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AU - Li, Huaixing

AU - Ye, Xingwang

AU - Qi, Qibin

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AU - Liu, Yong

AU - Lin, Xu

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N2 - Context: Elevated ferritin concentrations frequently cluster with well-established risk factors of diabetes including obesity, metabolic syndrome, chronic inflammation, and altered circulating adipokines. Few studies, however, have systematically evaluated the effect of these risk factors on ferritin-diabetes association, particularly in Chinese populations. Objective: We aimed to investigate, in a middle-aged and elderly Chinese population, whether elevated ferritin concentrations are associated with higher risk of metabolic syndrome and type 2 diabetes and to what extent the associations were influenced by obesity, inflammation, and adipokines. Design and Methods: We conducted a population-based, cross-sectional survey of 3289 participants aged 50-70 yr in Beijing and Shanghai in 2005. Fasting plasma ferritin, glucose, insulin, lipid profile, glycohemoglobin, inflammatory markers, adipokines, and dietary profile were measured. Results: Median ferritin concentrations were 155.7 ng/ml for men and 111.9 ng/ml for women. After multiple adjustment, the odds ratios (ORs) were substantially higher for type 2 diabetes (OR 3.26, 95% confidence interval 2.36-4.51) and metabolic syndrome [OR 2.80 (95% confidence interval 2.24-3.49)] in the highest ferritin quartile compared with those in the lowest quartile. These associations remained significant after further adjustment for dietary factors, body mass index, inflammatory markers, and adipokines. Conclusions: Elevated circulating ferritin concentrations were associated with higher risk of type 2 diabetes and metabolic syndrome in middle-aged and elderly Chinese independent of obesity, inflammation, adipokines, and other risk factors. Our data support the crucial role of iron overload for metabolic diseases, even in a country with relatively high prevalence of iron deficiency.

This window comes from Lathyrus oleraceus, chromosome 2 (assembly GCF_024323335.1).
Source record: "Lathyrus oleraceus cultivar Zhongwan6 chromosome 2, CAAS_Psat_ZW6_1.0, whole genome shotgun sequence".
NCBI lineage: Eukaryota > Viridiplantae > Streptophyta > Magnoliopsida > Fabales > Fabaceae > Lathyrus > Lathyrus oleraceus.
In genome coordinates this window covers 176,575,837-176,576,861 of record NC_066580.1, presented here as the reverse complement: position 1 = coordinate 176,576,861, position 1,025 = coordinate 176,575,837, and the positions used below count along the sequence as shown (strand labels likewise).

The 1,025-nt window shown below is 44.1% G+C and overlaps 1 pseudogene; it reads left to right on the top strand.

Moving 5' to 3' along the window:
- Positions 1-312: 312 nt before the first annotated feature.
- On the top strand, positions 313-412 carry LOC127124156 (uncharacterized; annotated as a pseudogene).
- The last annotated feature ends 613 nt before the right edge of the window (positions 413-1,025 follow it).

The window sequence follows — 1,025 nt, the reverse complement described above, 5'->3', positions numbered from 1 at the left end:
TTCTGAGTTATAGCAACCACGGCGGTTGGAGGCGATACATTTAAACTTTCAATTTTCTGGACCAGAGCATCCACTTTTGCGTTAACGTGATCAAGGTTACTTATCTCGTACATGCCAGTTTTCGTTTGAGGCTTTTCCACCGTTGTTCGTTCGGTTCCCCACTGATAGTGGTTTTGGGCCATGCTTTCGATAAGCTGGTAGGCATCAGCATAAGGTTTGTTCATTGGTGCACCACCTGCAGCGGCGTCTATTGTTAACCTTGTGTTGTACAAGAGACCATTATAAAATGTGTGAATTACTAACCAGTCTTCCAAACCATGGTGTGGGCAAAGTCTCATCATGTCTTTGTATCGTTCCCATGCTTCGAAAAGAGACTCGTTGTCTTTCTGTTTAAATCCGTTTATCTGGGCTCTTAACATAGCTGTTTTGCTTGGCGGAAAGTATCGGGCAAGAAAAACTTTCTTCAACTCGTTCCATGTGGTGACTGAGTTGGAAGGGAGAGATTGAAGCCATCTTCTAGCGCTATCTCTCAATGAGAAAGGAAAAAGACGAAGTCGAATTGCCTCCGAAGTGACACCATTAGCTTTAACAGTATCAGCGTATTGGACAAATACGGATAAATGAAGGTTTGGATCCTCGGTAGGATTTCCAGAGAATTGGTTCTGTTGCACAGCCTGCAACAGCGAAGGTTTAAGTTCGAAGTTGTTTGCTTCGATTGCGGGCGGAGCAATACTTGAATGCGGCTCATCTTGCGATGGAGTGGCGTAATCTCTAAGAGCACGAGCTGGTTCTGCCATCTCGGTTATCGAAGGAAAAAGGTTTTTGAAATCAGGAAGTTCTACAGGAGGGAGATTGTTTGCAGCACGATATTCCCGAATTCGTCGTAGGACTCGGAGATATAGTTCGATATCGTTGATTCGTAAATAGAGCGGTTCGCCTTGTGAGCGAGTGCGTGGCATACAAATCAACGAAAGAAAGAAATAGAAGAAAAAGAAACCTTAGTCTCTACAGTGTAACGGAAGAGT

AB - Context: Elevated ferritin concentrations frequently cluster with well-established risk factors of diabetes including obesity, metabolic syndrome, chronic inflammation, and altered circulating adipokines. Few studies, however, have systematically evaluated the effect of these risk factors on ferritin-diabetes association, particularly in Chinese populations. Objective: We aimed to investigate, in a middle-aged and elderly Chinese population, whether elevated ferritin concentrations are associated with higher risk of metabolic syndrome and type 2 diabetes and to what extent the associations were influenced by obesity, inflammation, and adipokines. Design and Methods: We conducted a population-based, cross-sectional survey of 3289 participants aged 50-70 yr in Beijing and Shanghai in 2005. Fasting plasma ferritin, glucose, insulin, lipid profile, glycohemoglobin, inflammatory markers, adipokines, and dietary profile were measured. Results: Median ferritin concentrations were 155.7 ng/ml for men and 111.9 ng/ml for women. After multiple adjustment, the odds ratios (ORs) were substantially higher for type 2 diabetes (OR 3.26, 95% confidence interval 2.36-4.51) and metabolic syndrome [OR 2.80 (95% confidence interval 2.24-3.49)] in the highest ferritin quartile compared with those in the lowest quartile. These associations remained significant after further adjustment for dietary factors, body mass index, inflammatory markers, and adipokines. Conclusions: Elevated circulating ferritin concentrations were associated with higher risk of type 2 diabetes and metabolic syndrome in middle-aged and elderly Chinese independent of obesity, inflammation, adipokines, and other risk factors. Our data support the crucial role of iron overload for metabolic diseases, even in a country with relatively high prevalence of iron deficiency.